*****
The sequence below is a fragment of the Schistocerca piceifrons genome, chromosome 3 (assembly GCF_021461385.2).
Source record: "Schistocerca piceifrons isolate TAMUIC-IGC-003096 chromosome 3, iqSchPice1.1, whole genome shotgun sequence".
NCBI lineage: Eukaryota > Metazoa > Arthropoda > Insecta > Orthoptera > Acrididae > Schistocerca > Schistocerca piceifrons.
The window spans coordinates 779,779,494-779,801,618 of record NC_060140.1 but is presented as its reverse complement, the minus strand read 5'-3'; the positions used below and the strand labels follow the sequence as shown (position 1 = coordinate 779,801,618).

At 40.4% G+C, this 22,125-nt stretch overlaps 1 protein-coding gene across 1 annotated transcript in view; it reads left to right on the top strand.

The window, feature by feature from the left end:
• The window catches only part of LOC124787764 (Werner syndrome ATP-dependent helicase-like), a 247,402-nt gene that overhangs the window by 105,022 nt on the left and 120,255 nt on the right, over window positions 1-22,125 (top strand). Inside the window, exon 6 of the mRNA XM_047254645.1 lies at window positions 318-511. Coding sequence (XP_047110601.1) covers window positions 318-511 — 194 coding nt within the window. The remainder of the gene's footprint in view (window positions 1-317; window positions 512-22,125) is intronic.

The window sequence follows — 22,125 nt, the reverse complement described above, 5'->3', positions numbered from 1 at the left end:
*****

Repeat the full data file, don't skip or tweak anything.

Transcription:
The sequence below is a fragment of the Schistocerca piceifrons genome, chromosome 3 (assembly GCF_021461385.2).
Source record: "Schistocerca piceifrons isolate TAMUIC-IGC-003096 chromosome 3, iqSchPice1.1, whole genome shotgun sequence".
NCBI lineage: Eukaryota > Metazoa > Arthropoda > Insecta > Orthoptera > Acrididae > Schistocerca > Schistocerca piceifrons.
The window spans coordinates 779,779,494-779,801,618 of record NC_060140.1 but is presented as its reverse complement, the minus strand read 5'-3'; the positions used below and the strand labels follow the sequence as shown (position 1 = coordinate 779,801,618).

At 40.4% G+C, this 22,125-nt stretch overlaps 1 protein-coding gene across 1 annotated transcript in view; it reads left to right on the top strand.

The window, feature by feature from the left end:
• The window catches only part of LOC124787764 (Werner syndrome ATP-dependent helicase-like), a 247,402-nt gene that overhangs the window by 105,022 nt on the left and 120,255 nt on the right, over window positions 1-22,125 (top strand). Inside the window, exon 6 of the mRNA XM_047254645.1 lies at window positions 318-511. Coding sequence (XP_047110601.1) covers window positions 318-511 — 194 coding nt within the window. The remainder of the gene's footprint in view (window positions 1-317; window positions 512-22,125) is intronic.

The window sequence follows — 22,125 nt, the reverse complement described above, 5'->3', positions numbered from 1 at the left end: